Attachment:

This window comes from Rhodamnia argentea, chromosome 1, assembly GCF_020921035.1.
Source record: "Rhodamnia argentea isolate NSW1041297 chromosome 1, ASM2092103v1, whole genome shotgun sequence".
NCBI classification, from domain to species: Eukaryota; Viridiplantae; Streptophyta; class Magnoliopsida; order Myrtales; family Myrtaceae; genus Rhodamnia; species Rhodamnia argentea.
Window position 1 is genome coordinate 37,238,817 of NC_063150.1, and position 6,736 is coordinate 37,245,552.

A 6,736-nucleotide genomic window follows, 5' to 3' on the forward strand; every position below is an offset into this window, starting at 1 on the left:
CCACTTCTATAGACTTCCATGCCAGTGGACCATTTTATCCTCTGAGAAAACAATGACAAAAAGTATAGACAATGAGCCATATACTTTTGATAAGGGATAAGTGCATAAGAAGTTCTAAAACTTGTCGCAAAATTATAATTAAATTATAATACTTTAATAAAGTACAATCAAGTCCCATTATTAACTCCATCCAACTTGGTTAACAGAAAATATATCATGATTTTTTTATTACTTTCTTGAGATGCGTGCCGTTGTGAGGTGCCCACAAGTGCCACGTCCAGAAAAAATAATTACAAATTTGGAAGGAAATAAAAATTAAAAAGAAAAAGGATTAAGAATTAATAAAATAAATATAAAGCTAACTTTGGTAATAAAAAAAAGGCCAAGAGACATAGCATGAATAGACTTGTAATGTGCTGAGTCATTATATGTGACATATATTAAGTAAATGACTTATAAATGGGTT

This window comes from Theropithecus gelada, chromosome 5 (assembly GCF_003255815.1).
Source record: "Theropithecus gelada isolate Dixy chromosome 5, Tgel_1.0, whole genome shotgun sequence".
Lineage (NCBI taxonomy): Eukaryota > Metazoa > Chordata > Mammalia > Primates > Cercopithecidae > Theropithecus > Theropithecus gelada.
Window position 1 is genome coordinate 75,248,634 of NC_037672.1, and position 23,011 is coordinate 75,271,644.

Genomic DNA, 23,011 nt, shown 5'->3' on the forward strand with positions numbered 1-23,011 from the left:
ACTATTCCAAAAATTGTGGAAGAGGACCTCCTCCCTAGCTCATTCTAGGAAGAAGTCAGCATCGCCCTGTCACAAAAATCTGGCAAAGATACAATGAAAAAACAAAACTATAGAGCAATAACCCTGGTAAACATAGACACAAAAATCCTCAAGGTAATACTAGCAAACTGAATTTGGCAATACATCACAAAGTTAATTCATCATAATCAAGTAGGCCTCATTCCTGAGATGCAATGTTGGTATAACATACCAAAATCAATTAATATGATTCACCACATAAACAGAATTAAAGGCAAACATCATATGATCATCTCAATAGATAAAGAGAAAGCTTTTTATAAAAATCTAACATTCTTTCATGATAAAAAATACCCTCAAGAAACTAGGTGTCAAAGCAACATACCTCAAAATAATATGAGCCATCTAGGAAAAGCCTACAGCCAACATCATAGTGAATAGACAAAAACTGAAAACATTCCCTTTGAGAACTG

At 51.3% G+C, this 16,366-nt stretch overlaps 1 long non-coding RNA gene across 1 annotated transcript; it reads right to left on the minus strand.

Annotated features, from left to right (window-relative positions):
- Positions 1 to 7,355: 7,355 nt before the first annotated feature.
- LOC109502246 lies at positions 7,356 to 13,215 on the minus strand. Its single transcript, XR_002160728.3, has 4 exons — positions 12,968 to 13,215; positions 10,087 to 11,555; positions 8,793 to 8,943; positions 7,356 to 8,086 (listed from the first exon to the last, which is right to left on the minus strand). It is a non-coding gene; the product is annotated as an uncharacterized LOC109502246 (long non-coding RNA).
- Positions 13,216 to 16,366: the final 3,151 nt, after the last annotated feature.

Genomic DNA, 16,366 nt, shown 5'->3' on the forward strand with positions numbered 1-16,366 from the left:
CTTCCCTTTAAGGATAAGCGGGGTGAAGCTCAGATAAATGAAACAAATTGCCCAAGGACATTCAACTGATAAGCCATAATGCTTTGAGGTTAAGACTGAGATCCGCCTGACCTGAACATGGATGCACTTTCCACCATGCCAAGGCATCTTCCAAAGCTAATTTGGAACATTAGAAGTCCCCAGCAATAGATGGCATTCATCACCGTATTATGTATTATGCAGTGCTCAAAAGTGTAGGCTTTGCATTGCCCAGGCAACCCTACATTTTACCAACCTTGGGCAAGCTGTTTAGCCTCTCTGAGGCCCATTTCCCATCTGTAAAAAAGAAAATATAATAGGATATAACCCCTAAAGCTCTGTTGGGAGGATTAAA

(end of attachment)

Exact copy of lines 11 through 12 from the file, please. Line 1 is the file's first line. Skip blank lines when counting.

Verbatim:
Genomic DNA, 23,011 nt, shown 5'->3' on the forward strand with positions numbered 1-23,011 from the left:
ACTATTCCAAAAATTGTGGAAGAGGACCTCCTCCCTAGCTCATTCTAGGAAGAAGTCAGCATCGCCCTGTCACAAAAATCTGGCAAAGATACAATGAAAAAACAAAACTATAGAGCAATAACCCTGGTAAACATAGACACAAAAATCCTCAAGGTAATACTAGCAAACTGAATTTGGCAATACATCACAAAGTTAATTCATCATAATCAAGTAGGCCTCATTCCTGAGATGCAATGTTGGTATAACATACCAAAATCAATTAATATGATTCACCACATAAACAGAATTAAAGGCAAACATCATATGATCATCTCAATAGATAAAGAGAAAGCTTTTTATAAAAATCTAACATTCTTTCATGATAAAAAATACCCTCAAGAAACTAGGTGTCAAAGCAACATACCTCAAAATAATATGAGCCATCTAGGAAAAGCCTACAGCCAACATCATAGTGAATAGACAAAAACTGAAAACATTCCCTTTGAGAACTG